One of the ways the group plans to create this future is by increasing partnerships with local businesses in the public and private sector. According to Robert Caswell, the director of Public Affairs, USM campuses are located in prime locations to ensure that a student’s learning experiences continue even while off campus. Caswell said that these experiences included things like internships, volunteer opportunities, service learning courses and working one-on-one with faculty members.
“USM is located in a very special location compared to the rest of Maine and even the whole New England area,” said Caswell. “We have the potential to develop so many off campus partnerships in the Lewiston, Gorham and Portland communities.”
One of the ways Barringer plans on implementing this new vision is by introducing some community engagement and partnership methods from other universities.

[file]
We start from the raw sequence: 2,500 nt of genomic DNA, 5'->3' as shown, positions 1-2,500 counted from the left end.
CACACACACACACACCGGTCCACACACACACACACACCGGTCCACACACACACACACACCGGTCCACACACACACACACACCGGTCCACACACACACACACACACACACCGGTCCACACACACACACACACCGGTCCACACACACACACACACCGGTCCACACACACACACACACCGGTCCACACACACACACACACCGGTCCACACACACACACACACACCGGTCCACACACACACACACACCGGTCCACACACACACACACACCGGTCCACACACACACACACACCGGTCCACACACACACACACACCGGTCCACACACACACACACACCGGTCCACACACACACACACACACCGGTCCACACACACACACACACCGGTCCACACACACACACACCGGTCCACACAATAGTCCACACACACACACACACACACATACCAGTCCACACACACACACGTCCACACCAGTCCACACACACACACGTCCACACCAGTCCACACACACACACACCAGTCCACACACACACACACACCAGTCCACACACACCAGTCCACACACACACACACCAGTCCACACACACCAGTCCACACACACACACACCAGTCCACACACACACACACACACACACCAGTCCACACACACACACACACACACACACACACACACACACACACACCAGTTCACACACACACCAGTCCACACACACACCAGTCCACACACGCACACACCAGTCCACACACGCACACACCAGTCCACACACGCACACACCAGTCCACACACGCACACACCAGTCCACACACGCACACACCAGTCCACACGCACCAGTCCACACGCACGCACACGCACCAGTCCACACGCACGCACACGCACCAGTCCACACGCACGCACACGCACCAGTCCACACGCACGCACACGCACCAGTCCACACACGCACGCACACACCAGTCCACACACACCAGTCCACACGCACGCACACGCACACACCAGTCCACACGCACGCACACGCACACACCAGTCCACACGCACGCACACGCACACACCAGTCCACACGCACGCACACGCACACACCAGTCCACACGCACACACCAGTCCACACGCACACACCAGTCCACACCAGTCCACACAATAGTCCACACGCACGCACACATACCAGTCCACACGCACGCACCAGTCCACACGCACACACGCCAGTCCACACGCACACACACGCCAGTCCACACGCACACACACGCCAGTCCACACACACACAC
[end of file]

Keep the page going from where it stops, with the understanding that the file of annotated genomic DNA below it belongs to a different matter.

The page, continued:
“We’ve been looking at about half a dozen universities that have a stellar reputation for doing that well,” said Barringer. “We’ll use their best practice experience, in order to inform us on how to bring that to USM.”
The group is also tasked with making sure this new focus is realized in every academic department, especially when hiring new staff.
According to Caswell, if this vision gets successfully realized, USM will gain a more strategic niche community among other local colleges, which will make the university more attractive to candidates and applicants. Caswell said the final plan should be finished by Labor Day.
“It seems the consensus, both on and off campus, about this group has been very positive,” said Barringer. “So we’re going to spend less time justifying it and more time actually doing it and doing it well.”